What I’ve learnt from School Closure: a Headteacher’s Point of View
By Emma Meadus, Head Teacher Coppice Valley Primary School
The announcement was made on March 18th that schools were closing to control the spread of corona virus. Probably like you, I was expecting this to happen. What I wasn’t expecting was that I would already be self-isolating at this point (poorly husband), I’d be opening a childcare centre, building a virtual school and setting up a food service with just 48 hours to do it. The best word, for me, to describe the last few weeks in the world of education is intense. Everything we’ve done has had to be at a rapid pace, pulling together plans in days that would usually take months of careful preparation. And of course…where were we going to get toilet roll and soap?! Yes, intense is definitely what it’s been but I’ve also learnt a lot about what matters most. Here are my reflections:
1. Schools are more than just places for learning stuff. They always have been, to be fair, but now more than ever, social and emotional support is our biggest priority. Children, and their parents, are missing their school friends and their teachers. Isolation is hard… really, really hard! We’ve got a strong culture of care and kindness at Coppice Valley which has been put to the test in the last few weeks and come out with top marks. Teachers are calling every family in their class just to say hello and check in. They’re emailing families regularly, doing virtual story times, making videos and sharing them on our website and social media so their friends can see. We started the Coppice Chronicle, an e-newsletter emailed out on a Friday to all families. It features an article about “A Day at Home with…” a different member of staff each week, competitions and winners, a virtual Friday celebration assembly list of top home-learners and photos of work sent in by pupils. Community is more important than ever now and staff are going all out to keep our Coppice family “virtually” together.
2. Video conference calls are a necessary evil. One of the first things I had to do was get over my loathing of seeing myself on screen and video conferencing (especially as I’m now 9 weeks since my last haircut. My roots!). Three weeks later and I’m converted and so are the staff (well, almost). We’re now having virtual staff meetings so we can keep our own little work community going, catching up with each other and discussing the school projects we’re working on from home. The staff have really got into making pre-recorded videos for the children too. We’ve got “Coppice-nory” bedtime stories on our Facebook page and art videos on our YouTube channel. If you’re fed up with Joe Wicks, try our PE teacher, Mr Sowerby’s challenges on YouTube.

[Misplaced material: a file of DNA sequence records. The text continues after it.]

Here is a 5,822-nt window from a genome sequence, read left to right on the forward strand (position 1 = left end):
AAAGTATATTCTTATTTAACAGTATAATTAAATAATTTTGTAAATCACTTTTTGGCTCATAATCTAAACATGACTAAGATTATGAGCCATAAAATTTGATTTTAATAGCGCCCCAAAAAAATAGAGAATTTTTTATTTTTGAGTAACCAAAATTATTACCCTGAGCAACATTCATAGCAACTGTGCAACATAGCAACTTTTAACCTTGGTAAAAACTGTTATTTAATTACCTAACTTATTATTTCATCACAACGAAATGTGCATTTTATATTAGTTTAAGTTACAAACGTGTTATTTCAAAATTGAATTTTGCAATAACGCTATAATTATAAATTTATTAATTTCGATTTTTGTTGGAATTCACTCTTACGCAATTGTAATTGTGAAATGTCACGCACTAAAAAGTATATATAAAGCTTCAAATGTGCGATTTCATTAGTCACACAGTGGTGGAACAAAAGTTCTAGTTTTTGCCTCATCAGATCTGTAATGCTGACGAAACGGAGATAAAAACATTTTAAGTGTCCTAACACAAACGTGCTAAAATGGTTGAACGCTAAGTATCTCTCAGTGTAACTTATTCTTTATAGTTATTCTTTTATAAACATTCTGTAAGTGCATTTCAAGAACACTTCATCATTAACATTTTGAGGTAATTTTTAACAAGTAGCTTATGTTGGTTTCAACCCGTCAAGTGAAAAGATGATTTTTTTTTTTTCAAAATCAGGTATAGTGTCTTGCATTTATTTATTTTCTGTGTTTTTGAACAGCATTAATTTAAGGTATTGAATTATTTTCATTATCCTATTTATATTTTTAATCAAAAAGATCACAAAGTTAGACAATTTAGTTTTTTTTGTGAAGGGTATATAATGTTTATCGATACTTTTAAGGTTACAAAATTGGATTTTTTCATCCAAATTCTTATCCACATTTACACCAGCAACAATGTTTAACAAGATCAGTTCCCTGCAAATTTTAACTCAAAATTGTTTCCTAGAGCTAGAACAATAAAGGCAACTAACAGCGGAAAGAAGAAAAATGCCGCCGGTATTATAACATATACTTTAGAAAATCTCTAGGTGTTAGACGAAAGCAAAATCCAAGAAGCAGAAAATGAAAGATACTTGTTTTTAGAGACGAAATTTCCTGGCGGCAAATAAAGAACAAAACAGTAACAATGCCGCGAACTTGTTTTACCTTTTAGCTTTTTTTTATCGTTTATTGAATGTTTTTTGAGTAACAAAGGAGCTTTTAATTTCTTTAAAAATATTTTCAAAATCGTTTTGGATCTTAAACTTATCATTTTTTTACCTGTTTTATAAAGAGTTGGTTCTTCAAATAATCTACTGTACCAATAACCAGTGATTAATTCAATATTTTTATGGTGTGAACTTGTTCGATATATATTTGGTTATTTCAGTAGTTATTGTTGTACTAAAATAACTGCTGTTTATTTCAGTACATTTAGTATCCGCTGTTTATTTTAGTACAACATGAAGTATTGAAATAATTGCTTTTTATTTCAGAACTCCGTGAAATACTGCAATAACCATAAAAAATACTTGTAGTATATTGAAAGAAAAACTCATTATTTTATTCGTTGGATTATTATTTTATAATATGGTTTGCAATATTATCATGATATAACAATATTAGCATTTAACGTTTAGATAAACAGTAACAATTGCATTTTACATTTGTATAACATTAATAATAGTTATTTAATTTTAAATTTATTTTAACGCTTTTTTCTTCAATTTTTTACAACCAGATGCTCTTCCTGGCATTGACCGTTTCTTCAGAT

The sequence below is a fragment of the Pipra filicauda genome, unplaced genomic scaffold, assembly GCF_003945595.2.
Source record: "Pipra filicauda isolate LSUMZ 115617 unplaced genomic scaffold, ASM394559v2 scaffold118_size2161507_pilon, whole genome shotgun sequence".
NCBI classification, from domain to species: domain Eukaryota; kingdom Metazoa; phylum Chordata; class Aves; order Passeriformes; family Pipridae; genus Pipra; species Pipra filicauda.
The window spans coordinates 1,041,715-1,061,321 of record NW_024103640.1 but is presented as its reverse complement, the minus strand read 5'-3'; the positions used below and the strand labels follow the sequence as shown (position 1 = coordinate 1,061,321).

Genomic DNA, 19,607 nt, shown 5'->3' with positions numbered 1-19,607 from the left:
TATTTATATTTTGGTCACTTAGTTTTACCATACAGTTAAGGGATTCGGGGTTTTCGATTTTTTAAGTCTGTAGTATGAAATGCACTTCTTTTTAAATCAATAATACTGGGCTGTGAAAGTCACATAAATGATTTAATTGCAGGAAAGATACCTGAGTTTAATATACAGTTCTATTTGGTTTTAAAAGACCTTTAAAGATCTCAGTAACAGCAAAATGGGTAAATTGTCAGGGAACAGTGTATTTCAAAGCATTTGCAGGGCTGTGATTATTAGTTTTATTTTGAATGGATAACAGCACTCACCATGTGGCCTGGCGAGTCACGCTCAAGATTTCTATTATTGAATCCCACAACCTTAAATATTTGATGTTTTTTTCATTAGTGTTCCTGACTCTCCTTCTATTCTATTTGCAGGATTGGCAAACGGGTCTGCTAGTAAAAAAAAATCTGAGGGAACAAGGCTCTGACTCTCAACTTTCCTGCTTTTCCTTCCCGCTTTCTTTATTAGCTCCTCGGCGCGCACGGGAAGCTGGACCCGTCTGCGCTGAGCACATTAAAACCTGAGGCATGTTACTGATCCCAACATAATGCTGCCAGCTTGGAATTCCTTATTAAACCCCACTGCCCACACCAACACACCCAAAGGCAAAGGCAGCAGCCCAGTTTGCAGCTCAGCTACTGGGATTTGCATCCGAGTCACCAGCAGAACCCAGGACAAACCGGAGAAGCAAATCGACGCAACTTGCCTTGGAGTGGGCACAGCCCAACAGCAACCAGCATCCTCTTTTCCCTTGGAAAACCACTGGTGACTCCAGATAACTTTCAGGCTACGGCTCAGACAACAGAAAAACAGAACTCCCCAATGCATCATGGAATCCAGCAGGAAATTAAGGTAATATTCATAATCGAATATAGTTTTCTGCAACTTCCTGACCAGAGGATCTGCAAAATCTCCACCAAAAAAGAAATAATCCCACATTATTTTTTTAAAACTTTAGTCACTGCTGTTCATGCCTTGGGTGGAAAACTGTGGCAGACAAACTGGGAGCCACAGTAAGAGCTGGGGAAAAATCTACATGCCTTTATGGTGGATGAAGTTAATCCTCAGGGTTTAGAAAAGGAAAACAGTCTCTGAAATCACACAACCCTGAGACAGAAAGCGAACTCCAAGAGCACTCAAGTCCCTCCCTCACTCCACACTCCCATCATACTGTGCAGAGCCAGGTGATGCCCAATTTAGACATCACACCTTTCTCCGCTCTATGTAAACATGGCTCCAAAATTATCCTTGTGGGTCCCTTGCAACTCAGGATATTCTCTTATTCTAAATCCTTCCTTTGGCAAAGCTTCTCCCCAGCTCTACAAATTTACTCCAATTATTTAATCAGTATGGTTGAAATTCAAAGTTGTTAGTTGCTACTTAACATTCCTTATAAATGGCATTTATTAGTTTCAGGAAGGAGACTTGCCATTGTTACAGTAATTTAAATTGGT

3. Home Learning is hard even if you’re a teacher! Yep, it’s much easier teaching other people’s children in a school building than it is trying to teach your own at home while trying to do your own work, fighting for the one working laptop, getting a wash on and trawling the internet for loo roll and pasta. My husband is furloughed now so he’s become teacher, cook, cleaner, gardener, DIY-er and provider of fresh cups of tea for me as I work. We’ve now settled into a routine after much negotiating and easing of (my) expectations. My initial demands of 3 hours home-learning a day for my son has eased into three 30 minute blasts of essentials– keeping his spelling, reading and maths going. My dreams that by the end of this lockdown we would have mastered his spidery handwriting and aversion to capital letters and full stops have been well and truly dashed. But that’s OK. At Coppice Valley we’ve taken a simple approach to home learning. Each day, class teachers are posting learning activities on their class web pages, focussing on the essentials and a bit of fun, trying to be mindful of what resources and time you’ll have at home. We purposefully chose not to go down the technology road because we know not everyone has access to tablets and laptops to get onto online learning platforms. I’ve been worried about safeguarding issues with using live streaming technology for teaching so we’ve not done that either yet. But the response from families has been wonderful who love the daily drop of activities they get, helping them get into a routine and keeping that email contact with their teachers. If you need ideas for fun stuff to do at home, check out our class pages on www.coppicevalley.com